Sisters Laura, ‘21, and Sara Beltrán, ‘21, never planned to graduate at the same time from the same university, but when the first-generation students receive their degrees from Southern this May, the two women are certain their parents will look at each other and say, “We did it.”
“It’s a very big deal that we are getting our degree,” Sara says. “My mother [Isabel] was in her early twenties when she fled the El Salvador Civil War and crossed the Rio Grande to come to the United States. She left for a better life.”
Laura, 27, will earn a master’s degree in Business Administration with a concentration in Healthcare Administration and Sara, 23, will earn a master’s degree in Speech-Language Pathology. Education was a mainstay of the siblings’ upbringing, despite the fact that their father, Leonardo, who came to the U.S. from Puerto Rico, and their mother earned only their high school diplomas.
“For my mother, coming here and having hot water was a luxury,” Laura says. “Education was very important, and we were always learning. We used services like free museum passes and New Haven Reads,” which provides free after-school tutoring, educational family support, and a community book bank.
“My mom couldn’t help us with our homework,” Sara says. “But we always had a dictionary by us and we did internships — even in the summer. She also has a good head on her shoulders. She cleans and cooks for a living, and everyone she works for is highly educated, and her bosses were very influential — the families she nannied for were a close network and like an extended family.”
It’s how Sara ultimately chose the highly selective Smith College for her undergraduate degree.
“Both of my mother’s employers encouraged me to look at colleges [Mount Holyoke and Smith],” she says. “We are all very close. They have looked out for Laura and I ever since we were babies.”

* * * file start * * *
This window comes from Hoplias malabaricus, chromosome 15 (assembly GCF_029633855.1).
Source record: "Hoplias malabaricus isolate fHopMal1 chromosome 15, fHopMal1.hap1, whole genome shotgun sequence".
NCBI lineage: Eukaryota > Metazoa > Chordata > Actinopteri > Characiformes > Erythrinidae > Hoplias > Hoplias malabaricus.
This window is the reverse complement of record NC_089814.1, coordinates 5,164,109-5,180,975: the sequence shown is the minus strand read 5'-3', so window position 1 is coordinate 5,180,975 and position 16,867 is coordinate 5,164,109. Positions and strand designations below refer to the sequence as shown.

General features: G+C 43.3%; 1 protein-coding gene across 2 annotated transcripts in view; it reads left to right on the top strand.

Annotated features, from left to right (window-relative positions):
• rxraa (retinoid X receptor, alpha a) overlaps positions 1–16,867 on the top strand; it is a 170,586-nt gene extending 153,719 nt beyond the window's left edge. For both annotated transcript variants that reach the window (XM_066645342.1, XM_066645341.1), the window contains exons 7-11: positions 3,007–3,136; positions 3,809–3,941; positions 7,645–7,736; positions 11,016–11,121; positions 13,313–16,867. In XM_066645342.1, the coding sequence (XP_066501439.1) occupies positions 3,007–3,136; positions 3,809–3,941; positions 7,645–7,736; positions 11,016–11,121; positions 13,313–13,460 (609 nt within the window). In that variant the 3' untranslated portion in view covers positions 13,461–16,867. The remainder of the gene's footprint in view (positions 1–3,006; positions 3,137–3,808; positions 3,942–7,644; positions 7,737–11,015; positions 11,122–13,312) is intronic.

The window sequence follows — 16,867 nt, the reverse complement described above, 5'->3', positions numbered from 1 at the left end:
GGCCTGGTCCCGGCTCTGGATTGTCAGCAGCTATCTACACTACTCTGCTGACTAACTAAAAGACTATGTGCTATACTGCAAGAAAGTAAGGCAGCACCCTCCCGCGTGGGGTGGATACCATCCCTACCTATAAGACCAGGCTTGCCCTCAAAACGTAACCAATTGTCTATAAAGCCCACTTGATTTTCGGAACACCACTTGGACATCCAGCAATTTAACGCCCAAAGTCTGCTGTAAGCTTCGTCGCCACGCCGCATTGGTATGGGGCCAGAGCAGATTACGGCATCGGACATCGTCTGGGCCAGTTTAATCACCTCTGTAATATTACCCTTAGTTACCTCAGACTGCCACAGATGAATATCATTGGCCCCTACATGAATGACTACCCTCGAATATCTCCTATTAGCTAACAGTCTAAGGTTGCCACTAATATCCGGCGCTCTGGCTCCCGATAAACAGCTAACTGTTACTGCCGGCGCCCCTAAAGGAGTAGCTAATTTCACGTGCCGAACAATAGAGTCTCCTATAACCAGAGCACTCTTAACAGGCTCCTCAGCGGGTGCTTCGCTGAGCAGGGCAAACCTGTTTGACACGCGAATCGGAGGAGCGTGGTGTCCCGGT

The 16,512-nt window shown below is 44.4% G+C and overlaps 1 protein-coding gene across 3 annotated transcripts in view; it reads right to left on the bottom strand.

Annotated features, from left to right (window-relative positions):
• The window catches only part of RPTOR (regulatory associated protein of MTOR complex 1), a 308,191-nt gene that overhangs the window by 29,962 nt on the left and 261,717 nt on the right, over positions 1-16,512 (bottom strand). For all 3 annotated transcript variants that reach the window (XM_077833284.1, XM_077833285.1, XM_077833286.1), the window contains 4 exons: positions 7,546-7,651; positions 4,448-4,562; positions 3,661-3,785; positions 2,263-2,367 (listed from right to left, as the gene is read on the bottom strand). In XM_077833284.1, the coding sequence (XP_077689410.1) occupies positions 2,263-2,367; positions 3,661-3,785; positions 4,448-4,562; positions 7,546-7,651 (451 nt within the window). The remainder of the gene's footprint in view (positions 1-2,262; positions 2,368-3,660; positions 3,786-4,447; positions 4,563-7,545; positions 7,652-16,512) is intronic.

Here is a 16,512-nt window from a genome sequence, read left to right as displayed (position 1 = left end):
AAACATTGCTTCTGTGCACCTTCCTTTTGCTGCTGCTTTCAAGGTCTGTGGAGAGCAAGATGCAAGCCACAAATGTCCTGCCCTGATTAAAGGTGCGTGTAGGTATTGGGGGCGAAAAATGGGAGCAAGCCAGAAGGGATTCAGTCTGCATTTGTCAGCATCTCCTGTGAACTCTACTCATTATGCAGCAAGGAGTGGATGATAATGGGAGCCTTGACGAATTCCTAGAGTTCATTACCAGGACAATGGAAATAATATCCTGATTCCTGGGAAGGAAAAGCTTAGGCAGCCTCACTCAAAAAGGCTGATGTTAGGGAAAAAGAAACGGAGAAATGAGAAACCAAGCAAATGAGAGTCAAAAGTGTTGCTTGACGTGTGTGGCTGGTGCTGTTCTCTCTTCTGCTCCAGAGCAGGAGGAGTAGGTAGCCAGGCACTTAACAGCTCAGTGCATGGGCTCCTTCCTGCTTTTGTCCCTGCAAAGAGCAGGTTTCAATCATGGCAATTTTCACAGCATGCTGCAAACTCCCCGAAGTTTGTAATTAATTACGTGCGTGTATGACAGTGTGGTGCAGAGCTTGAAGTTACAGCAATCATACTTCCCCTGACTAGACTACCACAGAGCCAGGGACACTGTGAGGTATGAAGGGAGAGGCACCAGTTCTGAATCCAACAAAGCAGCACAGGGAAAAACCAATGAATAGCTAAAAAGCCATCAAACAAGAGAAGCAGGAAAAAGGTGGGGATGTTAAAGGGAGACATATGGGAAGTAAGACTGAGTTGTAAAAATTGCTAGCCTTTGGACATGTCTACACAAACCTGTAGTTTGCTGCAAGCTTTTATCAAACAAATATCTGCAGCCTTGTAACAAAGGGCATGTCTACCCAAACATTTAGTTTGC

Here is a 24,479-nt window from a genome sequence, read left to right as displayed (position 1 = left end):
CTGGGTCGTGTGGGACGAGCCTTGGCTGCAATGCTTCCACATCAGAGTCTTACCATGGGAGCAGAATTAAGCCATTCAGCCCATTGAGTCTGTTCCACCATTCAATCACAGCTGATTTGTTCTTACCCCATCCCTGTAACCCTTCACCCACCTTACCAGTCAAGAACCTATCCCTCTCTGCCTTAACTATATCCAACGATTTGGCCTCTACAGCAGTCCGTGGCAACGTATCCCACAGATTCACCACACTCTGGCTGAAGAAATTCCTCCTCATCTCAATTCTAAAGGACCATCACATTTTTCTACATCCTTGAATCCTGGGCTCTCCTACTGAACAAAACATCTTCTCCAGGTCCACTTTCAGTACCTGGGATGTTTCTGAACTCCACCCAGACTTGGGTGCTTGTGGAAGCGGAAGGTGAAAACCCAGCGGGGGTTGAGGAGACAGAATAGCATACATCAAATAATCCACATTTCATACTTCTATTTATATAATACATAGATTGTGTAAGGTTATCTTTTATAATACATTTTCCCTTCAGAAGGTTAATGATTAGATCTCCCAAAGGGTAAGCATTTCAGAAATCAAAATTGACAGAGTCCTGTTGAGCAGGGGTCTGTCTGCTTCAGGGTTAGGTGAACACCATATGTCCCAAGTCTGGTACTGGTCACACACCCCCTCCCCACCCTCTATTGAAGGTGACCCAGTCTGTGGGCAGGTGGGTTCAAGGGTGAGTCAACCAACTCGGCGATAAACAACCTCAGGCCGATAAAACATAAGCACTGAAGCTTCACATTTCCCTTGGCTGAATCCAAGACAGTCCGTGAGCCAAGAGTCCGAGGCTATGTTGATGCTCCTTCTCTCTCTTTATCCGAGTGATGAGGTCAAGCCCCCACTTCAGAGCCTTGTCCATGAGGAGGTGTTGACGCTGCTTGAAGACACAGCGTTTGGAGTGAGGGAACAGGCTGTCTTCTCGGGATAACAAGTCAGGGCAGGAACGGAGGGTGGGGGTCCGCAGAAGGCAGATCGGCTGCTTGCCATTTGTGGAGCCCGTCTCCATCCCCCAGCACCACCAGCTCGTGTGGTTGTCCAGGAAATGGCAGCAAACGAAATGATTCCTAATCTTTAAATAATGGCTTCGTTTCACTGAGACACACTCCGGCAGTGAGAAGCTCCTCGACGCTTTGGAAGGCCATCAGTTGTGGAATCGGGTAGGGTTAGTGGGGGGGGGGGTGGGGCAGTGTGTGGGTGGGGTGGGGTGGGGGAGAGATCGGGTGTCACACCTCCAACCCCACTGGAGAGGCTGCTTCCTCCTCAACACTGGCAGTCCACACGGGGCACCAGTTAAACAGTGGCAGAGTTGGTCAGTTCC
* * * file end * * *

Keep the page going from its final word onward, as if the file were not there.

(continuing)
When Sara applied to graduate schools, she set her sights on Connecticut, where the siblings’ family lives (she and Laura attended Hamden High School). Laura had already earned a BA in Psychology-Mental Health from Southern and decided it was a “no brainer” to continue her education at the university.
“Laura and I were together when we got the acceptance news!” Sara says. “It turned out to be a fluke that we went [to Southern] together. We never planned it, but it worked out for both of us.”
That’s not to say there weren’t obstacles along the way. Like everyone, the sisters dealt with the omnipresent stress of higher education during a pandemic and balancing job commitments with classes, homework, and labs. Laura was hospitalized with pneumonia and acute respiratory failure due to Covid; her father was admitted at the same time. Sara and their mother also contracted Covid but thankfully weren’t hospitalized.
“The first day at the hospital I called my professors and panicked,” Laura says. “I felt terrible. I was there for a full week, and my thinking and processing speed is still delayed because of Covid. But everyone at school was super understanding. The business department and my professors were amazing in helping me catch up with my schoolwork during my recovery. I honestly would not have made it this far without all their extra help, support, and kindness.”
Sara understood all too well the stress of managing a health condition.
“I have severe asthma and have even missed school for it,” Sara says. “When my sister got Covid she said she knew what I felt like all those years and said, ‘I don’t know how you do this.’ I feel very blessed to have gotten the vaccine at Southern.
“And I agree with Laura that the professors and faculty make the programs what they are. They went the extra mile to make school feel the same regardless of Covid. My professor would meet me in parking lots with materials. They even mailed us supplies for labs. They went over time with Zoom calls. They see us as colleagues, on their level, and they treat us like that.”
“After graduation,” Laura adds, “I’m honored to be able to carry the Southern association with me wherever I go.”
Laura and Sara are no strangers to “combination parties” — the sisters had a combination graduation party when Sara was a senior in high school and Laura was a senior in college, but this year, the milestone is especially poignant.
“I fully expect my parents to be crying,” Sara says.
“My mother left everything behind when she left El Salvador,” Laura says. “All of her family. She missed her father’s funeral. She missed so much.”
This May, when the Beltráns celebrate their daughters’ successes at Southern’s upcoming commencement ceremony, her mother won’t miss a second.